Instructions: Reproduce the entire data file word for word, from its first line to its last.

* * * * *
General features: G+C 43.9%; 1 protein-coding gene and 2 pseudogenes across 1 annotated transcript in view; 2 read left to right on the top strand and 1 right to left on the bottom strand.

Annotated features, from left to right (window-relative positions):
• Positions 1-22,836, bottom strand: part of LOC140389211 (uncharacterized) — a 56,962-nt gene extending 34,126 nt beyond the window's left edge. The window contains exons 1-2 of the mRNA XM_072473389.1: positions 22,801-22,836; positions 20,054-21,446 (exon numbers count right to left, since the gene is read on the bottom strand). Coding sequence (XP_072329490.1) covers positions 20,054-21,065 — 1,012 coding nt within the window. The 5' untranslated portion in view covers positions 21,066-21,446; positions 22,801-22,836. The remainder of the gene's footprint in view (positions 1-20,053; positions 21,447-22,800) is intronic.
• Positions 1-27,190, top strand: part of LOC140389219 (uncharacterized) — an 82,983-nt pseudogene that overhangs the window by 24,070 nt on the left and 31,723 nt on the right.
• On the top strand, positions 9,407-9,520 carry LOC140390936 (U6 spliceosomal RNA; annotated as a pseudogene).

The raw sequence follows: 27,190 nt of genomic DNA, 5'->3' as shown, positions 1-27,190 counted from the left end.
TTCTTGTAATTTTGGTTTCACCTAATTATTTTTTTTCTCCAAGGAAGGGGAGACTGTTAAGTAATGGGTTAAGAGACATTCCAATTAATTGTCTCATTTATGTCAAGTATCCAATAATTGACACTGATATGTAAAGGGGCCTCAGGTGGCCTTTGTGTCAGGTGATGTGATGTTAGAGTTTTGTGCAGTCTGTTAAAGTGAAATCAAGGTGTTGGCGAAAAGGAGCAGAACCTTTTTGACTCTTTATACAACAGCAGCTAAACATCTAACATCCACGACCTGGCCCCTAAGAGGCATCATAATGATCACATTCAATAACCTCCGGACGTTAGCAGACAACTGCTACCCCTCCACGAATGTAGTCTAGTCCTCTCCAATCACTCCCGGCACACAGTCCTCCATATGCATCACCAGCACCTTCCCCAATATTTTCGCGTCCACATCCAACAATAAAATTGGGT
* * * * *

General features: G+C 43.9%; 1 protein-coding gene and 2 pseudogenes across 1 annotated transcript in view; 2 read left to right on the top strand and 1 right to left on the bottom strand.

Annotated features, from left to right (window-relative positions):
• Positions 1-22,836, bottom strand: part of LOC140389211 (uncharacterized) — a 56,962-nt gene extending 34,126 nt beyond the window's left edge. The window contains exons 1-2 of the mRNA XM_072473389.1: positions 22,801-22,836; positions 20,054-21,446 (exon numbers count right to left, since the gene is read on the bottom strand). Coding sequence (XP_072329490.1) covers positions 20,054-21,065 — 1,012 coding nt within the window. The 5' untranslated portion in view covers positions 21,066-21,446; positions 22,801-22,836. The remainder of the gene's footprint in view (positions 1-20,053; positions 21,447-22,800) is intronic.
• Positions 1-27,190, top strand: part of LOC140389219 (uncharacterized) — an 82,983-nt pseudogene that overhangs the window by 24,070 nt on the left and 31,723 nt on the right.
• On the top strand, positions 9,407-9,520 carry LOC140390936 (U6 spliceosomal RNA; annotated as a pseudogene).

The raw sequence follows: 27,190 nt of genomic DNA, 5'->3' as shown, positions 1-27,190 counted from the left end.
TTCTTGTAATTTTGGTTTCACCTAATTATTTTTTTTCTCCAAGGAAGGGGAGACTGTTAAGTAATGGGTTAAGAGACATTCCAATTAATTGTCTCATTTATGTCAAGTATCCAATAATTGACACTGATATGTAAAGGGGCCTCAGGTGGCCTTTGTGTCAGGTGATGTGATGTTAGAGTTTTGTGCAGTCTGTTAAAGTGAAATCAAGGTGTTGGCGAAAAGGAGCAGAACCTTTTTGACTCTTTATACAACAGCAGCTAAACATCTAACATCCACGACCTGGCCCCTAAGAGGCATCATAATGATCACATTCAATAACCTCCGGACGTTAGCAGACAACTGCTACCCCTCCACGAATGTAGTCTAGTCCTCTCCAATCACTCCCGGCACACAGTCCTCCATATGCATCACCAGCACCTTCCCCAATATTTTCGCGTCCACATCCAACAATAAAATTGGGT